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Saturday, April 8, 2023

Dear Harald...

I've started analyzing the Identity-by-Descent (IBD) data from the recent Ringbauer et al. preprint (see here). Unfortunately, it'll take me a few weeks to do this properly, so I won't be able to write anything detailed on the topic for a while.

Meantime, this is the comment that I left for the authors at bioRxiv (at this time it's still being approved, but it should appear there within a day or so, possibly along with a reply from the authors):

Hello authors,

Thanks for the interesting preprint and data. However, I'd like to see you address a couple of technical issues and perhaps one theoretical issue in the final manuscript:

- the output you posted shows some unusual results, which are potentially false positives that appear to be concentrated among the shotgun and noUDG samples. I'm guessing that this is due to the same types of ancient DNA damage creating IBD-like patterns in these samples. If so, isn't there a risk that many or even most of the individuals in your analysis are affected by this problem to some degree, which might be skewing your estimates of genealogical relatedness between them?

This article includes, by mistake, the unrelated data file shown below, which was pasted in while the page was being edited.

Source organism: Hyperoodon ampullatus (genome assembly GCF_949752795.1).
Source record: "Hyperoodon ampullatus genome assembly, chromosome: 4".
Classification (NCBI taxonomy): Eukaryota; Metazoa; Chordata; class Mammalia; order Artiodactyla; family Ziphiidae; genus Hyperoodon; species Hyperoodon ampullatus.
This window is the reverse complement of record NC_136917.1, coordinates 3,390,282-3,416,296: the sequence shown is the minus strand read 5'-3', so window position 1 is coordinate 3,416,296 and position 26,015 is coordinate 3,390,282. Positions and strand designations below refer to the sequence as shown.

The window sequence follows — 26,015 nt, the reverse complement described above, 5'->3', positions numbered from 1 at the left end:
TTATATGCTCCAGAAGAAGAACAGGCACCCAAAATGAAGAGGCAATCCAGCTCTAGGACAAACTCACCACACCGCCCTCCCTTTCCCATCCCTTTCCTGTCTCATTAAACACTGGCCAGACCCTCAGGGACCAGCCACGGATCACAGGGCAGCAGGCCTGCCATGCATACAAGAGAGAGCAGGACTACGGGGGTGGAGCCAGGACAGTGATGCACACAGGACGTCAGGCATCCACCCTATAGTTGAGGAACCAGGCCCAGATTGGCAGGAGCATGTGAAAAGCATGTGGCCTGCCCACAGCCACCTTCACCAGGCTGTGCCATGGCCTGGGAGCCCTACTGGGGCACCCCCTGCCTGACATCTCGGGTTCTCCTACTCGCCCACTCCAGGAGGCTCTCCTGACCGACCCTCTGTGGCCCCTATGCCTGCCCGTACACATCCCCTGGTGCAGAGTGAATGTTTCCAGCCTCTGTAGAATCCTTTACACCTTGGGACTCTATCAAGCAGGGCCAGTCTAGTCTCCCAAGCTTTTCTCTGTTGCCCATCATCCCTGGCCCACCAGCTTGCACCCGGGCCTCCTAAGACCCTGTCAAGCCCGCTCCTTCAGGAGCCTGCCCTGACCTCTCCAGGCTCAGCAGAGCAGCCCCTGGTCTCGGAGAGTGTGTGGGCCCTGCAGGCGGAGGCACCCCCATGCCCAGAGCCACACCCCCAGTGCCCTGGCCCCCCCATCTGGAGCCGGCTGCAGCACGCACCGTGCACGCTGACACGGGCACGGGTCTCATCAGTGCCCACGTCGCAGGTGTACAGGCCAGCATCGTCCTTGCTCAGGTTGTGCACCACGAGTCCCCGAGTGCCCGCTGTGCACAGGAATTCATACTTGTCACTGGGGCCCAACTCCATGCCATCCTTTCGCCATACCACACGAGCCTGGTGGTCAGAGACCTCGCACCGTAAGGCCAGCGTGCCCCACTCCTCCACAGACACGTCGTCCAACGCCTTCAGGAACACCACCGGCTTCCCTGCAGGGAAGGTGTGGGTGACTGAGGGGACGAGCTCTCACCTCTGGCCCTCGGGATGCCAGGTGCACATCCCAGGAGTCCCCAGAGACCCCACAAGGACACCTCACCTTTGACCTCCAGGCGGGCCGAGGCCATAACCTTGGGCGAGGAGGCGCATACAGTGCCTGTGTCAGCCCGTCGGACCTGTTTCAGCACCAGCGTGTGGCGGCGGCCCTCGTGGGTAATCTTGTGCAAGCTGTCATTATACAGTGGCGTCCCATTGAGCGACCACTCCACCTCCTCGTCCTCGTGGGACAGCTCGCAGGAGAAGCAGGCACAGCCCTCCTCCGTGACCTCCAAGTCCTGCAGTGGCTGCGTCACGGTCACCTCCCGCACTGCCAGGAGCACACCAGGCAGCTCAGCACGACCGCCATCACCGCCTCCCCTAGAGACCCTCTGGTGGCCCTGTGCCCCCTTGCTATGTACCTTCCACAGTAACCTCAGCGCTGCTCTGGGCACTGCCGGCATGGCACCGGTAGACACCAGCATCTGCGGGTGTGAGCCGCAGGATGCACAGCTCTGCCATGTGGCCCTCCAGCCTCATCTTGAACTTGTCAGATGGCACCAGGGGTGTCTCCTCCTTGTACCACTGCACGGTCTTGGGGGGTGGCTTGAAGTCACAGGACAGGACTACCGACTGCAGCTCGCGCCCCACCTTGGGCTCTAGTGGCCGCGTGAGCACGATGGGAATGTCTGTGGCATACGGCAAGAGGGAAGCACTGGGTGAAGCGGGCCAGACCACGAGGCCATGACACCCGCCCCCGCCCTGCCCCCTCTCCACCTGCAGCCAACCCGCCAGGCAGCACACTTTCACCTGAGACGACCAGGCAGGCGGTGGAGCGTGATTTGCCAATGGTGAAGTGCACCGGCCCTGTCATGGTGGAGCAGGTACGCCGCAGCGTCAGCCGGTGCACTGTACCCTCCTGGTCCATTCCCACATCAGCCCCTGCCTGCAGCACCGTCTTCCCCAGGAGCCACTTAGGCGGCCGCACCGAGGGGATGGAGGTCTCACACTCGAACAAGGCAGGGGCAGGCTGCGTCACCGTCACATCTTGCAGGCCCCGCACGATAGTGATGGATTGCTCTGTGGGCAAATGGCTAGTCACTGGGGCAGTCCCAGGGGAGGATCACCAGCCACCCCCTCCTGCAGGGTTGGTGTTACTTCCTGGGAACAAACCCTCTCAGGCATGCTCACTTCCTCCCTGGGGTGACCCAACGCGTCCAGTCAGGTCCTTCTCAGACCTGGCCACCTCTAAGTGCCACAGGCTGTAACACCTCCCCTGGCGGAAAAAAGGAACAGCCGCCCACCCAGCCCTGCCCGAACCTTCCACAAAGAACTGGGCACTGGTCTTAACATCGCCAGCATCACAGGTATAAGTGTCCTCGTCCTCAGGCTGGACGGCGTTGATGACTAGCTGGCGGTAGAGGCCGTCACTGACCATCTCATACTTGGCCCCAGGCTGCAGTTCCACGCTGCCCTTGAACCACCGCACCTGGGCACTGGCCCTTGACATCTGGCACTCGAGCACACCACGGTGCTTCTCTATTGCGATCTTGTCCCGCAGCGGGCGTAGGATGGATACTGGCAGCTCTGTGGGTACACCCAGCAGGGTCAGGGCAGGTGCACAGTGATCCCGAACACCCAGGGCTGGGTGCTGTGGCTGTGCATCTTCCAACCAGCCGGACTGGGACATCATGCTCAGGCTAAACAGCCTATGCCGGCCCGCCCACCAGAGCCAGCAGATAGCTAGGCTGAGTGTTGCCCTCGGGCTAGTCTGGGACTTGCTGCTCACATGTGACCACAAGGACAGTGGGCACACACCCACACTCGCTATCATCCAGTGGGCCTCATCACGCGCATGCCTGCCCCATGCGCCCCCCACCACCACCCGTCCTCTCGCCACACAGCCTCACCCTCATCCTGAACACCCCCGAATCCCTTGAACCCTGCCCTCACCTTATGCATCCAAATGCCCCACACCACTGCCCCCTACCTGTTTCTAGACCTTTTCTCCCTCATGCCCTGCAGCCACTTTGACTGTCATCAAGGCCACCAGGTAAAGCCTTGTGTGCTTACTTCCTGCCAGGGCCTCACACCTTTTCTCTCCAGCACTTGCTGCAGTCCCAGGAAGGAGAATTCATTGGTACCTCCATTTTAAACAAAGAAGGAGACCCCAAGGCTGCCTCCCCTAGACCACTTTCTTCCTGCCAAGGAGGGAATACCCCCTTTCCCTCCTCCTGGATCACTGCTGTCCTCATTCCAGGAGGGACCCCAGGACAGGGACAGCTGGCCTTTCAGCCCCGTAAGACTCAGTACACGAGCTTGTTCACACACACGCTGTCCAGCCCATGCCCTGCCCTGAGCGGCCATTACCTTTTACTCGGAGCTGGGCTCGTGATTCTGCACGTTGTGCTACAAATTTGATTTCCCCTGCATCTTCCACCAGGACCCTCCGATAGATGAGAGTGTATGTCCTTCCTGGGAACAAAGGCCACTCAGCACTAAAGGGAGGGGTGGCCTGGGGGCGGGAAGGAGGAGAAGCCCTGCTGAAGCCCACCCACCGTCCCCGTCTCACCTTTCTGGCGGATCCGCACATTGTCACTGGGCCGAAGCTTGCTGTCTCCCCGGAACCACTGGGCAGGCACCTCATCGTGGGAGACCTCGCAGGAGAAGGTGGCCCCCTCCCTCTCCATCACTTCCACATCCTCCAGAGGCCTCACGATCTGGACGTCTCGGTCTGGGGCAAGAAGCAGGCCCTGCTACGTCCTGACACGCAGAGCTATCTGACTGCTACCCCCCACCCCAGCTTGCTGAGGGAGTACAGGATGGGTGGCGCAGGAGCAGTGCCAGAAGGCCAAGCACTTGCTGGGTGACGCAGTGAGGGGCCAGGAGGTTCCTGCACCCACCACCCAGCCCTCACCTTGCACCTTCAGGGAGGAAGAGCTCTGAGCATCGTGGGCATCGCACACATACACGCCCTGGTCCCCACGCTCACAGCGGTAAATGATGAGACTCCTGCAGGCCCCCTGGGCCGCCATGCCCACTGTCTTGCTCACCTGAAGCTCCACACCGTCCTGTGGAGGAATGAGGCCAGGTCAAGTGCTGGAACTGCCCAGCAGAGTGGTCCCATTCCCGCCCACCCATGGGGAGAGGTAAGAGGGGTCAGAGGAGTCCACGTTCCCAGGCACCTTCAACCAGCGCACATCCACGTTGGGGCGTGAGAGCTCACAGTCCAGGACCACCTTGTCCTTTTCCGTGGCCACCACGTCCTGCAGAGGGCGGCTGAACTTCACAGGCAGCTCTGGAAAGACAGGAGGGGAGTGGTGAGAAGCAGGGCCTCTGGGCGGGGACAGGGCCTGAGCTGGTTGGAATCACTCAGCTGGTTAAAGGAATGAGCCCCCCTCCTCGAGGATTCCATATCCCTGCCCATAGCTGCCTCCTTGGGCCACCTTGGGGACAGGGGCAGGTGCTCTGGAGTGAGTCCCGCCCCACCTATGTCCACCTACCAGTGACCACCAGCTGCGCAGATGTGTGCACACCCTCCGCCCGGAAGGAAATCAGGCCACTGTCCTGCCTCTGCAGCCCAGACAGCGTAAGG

- many individuals from groups that have experienced founder effects, such as Ashkenazi Jews, appear to be close genetic cousins, even though they're not genealogical cousins. Basically, the reason for this is reduced haplotype diversity in such populations. Have you considered the possibility that at least some of the close relationships that you're seeing between individuals and populations might be exaggerated by founder effects?

- thanks to ancient DNA we've learned that the Yamnaya phenomenon isn't just an archeological horizon, but also a closely related and genetically very similar group of people. Indeed, in my mind, ancient DNA has helped to redefine the Yamnaya concept, with Y-chromosome haplogroup R1b-Z2103 now being one of the key traits of the Yamnaya identity. So considering that the Corded Ware people are not rich in R1b-Z2103, and even the earliest Corded Ware individuals are somewhat different from the Yamnaya people in terms of genome-wide genetic structure, it doesn't seem right to keep claiming that the Corded Ware population is derived from Yamnaya. I can't see anything in your IBD data that would preclude the idea that the Corded Ware and Yamnaya peoples were different populations derived from the same as yet unsampled pre-Yamnaya/post-Sredny steppe group.

See also...

Dear Harald #2

On the origin of the Corded Ware people